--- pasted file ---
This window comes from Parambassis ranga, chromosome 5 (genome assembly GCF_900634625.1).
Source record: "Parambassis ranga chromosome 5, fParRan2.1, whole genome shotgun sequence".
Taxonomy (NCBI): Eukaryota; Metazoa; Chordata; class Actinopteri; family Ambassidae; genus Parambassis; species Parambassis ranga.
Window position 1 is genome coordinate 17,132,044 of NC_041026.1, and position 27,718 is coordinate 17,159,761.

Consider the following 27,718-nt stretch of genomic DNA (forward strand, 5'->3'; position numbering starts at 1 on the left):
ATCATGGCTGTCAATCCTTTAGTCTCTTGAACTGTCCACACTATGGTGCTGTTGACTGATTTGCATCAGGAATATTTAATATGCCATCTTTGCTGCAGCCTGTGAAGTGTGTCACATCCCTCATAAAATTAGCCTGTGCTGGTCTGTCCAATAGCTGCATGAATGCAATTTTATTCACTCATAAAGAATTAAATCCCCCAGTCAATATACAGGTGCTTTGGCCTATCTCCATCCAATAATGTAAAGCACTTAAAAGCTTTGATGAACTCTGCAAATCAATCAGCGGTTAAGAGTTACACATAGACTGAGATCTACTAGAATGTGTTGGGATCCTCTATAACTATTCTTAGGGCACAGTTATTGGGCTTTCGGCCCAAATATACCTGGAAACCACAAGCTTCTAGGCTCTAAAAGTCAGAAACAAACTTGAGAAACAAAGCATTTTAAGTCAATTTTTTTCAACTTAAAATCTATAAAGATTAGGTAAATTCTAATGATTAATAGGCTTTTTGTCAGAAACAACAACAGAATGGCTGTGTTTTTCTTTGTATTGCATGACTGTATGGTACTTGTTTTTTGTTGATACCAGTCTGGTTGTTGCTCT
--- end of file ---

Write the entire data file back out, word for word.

This window comes from Parambassis ranga, chromosome 5 (genome assembly GCF_900634625.1).
Source record: "Parambassis ranga chromosome 5, fParRan2.1, whole genome shotgun sequence".
Taxonomy (NCBI): Eukaryota; Metazoa; Chordata; class Actinopteri; family Ambassidae; genus Parambassis; species Parambassis ranga.
Window position 1 is genome coordinate 17,132,044 of NC_041026.1, and position 27,718 is coordinate 17,159,761.

Consider the following 27,718-nt stretch of genomic DNA (forward strand, 5'->3'; position numbering starts at 1 on the left):
ATCATGGCTGTCAATCCTTTAGTCTCTTGAACTGTCCACACTATGGTGCTGTTGACTGATTTGCATCAGGAATATTTAATATGCCATCTTTGCTGCAGCCTGTGAAGTGTGTCACATCCCTCATAAAATTAGCCTGTGCTGGTCTGTCCAATAGCTGCATGAATGCAATTTTATTCACTCATAAAGAATTAAATCCCCCAGTCAATATACAGGTGCTTTGGCCTATCTCCATCCAATAATGTAAAGCACTTAAAAGCTTTGATGAACTCTGCAAATCAATCAGCGGTTAAGAGTTACACATAGACTGAGATCTACTAGAATGTGTTGGGATCCTCTATAACTATTCTTAGGGCACAGTTATTGGGCTTTCGGCCCAAATATACCTGGAAACCACAAGCTTCTAGGCTCTAAAAGTCAGAAACAAACTTGAGAAACAAAGCATTTTAAGTCAATTTTTTTCAACTTAAAATCTATAAAGATTAGGTAAATTCTAATGATTAATAGGCTTTTTGTCAGAAACAACAACAGAATGGCTGTGTTTTTCTTTGTATTGCATGACTGTATGGTACTTGTTTTTTGTTGATACCAGTCTGGTTGTTGCTCT